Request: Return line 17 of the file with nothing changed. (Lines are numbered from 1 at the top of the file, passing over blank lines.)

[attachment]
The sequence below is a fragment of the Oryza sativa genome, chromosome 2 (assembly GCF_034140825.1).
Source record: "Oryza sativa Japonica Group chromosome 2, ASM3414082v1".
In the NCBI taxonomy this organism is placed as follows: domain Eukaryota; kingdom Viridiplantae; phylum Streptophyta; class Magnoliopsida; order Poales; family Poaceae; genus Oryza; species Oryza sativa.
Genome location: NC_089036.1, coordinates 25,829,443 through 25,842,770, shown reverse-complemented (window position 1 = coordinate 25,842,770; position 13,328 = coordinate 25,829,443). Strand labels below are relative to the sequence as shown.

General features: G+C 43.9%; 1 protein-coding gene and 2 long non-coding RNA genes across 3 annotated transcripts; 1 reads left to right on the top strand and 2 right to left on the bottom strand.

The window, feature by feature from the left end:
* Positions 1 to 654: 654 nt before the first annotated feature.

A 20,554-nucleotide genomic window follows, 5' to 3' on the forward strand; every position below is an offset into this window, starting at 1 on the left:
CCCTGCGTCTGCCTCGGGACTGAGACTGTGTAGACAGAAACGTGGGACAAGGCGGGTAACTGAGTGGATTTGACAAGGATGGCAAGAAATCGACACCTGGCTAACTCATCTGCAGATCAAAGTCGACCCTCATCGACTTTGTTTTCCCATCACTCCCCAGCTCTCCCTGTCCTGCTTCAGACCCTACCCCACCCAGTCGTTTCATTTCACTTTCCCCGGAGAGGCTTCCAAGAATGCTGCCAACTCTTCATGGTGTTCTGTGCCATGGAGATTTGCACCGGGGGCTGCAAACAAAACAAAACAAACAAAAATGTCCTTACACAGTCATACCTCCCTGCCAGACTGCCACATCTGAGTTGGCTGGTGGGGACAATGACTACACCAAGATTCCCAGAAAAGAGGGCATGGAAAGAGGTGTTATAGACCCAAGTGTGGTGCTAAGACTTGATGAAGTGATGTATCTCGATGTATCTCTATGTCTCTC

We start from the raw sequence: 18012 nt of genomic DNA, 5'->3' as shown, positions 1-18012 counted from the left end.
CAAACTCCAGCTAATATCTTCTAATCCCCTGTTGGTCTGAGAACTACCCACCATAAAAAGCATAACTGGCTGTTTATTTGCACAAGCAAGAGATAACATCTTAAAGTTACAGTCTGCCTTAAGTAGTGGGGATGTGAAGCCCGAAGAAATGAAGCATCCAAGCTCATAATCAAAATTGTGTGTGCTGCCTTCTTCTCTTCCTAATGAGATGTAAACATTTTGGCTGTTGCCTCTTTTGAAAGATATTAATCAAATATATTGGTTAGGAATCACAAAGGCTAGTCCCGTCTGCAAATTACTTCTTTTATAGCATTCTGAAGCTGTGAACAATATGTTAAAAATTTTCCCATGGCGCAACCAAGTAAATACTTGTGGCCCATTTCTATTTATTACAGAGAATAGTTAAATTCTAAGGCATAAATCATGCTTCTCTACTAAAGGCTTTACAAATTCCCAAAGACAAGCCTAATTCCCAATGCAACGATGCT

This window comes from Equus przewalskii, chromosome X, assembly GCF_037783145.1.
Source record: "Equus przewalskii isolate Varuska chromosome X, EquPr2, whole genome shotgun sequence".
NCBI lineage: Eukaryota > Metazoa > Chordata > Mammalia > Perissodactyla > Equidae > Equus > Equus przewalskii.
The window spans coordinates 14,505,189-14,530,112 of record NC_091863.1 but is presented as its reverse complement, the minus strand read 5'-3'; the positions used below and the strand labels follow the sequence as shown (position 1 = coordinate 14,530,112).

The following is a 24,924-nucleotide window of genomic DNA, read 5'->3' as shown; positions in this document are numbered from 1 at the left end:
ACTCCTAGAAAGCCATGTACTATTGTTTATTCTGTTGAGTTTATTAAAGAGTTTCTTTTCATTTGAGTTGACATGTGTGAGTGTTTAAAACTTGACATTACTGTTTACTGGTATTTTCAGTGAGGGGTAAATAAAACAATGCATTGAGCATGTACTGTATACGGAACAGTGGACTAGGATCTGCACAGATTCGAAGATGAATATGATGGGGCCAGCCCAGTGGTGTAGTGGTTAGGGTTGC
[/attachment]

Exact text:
ACTCCTAGAAAGCCATGTACTATTGTTTATTCTGTTGAGTTTATTAAAGAGTTTCTTTTCATTTGAGTTGACATGTGTGAGTGTTTAAAACTTGACATTACTGTTTACTGGTATTTTCAGTGAGGGGTAAATAAAACAATGCATTGAGCATGTACTGTATACGGAACAGTGGACTAGGATCTGCACAGATTCGAAGATGAATATGATGGGGCCAGCCCAGTGGTGTAGTGGTTAGGGTTGC